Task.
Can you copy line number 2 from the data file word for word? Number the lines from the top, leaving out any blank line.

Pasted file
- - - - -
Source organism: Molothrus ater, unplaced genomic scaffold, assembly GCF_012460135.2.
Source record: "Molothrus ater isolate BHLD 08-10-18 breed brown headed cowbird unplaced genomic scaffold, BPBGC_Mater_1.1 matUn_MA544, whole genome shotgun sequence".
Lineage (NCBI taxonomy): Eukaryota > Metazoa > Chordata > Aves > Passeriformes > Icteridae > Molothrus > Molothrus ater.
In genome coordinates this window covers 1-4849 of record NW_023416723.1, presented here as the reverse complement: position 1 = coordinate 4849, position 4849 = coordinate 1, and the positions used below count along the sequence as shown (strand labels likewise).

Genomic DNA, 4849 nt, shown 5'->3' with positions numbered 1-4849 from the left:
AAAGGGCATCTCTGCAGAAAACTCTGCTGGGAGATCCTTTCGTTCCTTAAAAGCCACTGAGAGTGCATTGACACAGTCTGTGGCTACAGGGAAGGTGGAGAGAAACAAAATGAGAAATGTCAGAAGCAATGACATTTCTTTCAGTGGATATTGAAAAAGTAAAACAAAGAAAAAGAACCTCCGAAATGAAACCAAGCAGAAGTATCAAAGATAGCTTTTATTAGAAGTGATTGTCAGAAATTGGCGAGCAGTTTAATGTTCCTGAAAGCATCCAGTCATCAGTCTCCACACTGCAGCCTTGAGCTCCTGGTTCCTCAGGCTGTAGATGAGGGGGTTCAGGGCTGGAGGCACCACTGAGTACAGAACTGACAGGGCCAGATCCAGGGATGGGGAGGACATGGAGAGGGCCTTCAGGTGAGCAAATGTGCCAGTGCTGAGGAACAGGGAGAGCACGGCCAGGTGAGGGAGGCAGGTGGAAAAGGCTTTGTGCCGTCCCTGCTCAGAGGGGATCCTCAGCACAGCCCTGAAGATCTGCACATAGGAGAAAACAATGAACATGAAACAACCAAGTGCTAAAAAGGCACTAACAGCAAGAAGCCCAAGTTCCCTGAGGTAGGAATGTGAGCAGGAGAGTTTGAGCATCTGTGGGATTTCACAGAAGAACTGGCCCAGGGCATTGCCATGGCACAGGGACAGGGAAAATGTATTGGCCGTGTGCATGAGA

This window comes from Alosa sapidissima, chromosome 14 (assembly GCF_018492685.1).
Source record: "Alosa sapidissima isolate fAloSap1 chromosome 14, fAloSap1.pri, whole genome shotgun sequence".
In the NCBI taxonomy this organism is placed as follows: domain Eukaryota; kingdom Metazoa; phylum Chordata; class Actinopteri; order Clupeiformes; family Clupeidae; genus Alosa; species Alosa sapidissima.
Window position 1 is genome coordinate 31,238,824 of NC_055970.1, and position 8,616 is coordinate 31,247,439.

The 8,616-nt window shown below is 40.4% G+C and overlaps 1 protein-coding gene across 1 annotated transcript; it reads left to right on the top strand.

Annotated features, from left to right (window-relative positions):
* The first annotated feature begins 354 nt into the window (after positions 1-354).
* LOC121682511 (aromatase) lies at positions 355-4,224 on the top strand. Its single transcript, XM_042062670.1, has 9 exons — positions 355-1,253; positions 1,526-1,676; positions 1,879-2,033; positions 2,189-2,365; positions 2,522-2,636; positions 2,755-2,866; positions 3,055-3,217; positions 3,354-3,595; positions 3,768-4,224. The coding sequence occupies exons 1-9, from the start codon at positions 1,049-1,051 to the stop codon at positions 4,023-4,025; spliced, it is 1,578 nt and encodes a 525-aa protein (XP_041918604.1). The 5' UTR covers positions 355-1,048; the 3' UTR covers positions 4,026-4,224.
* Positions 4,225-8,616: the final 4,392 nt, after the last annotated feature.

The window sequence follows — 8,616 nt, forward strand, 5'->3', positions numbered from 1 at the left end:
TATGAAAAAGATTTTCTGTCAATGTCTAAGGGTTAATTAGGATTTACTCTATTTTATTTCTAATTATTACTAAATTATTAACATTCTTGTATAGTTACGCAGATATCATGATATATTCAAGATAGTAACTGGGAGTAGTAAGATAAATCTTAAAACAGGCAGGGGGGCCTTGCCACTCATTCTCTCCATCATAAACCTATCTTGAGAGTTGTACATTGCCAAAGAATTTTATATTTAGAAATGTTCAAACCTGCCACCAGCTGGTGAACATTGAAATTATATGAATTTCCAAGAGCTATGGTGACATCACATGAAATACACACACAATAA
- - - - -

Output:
Source record: "Molothrus ater isolate BHLD 08-10-18 breed brown headed cowbird unplaced genomic scaffold, BPBGC_Mater_1.1 matUn_MA544, whole genome shotgun sequence".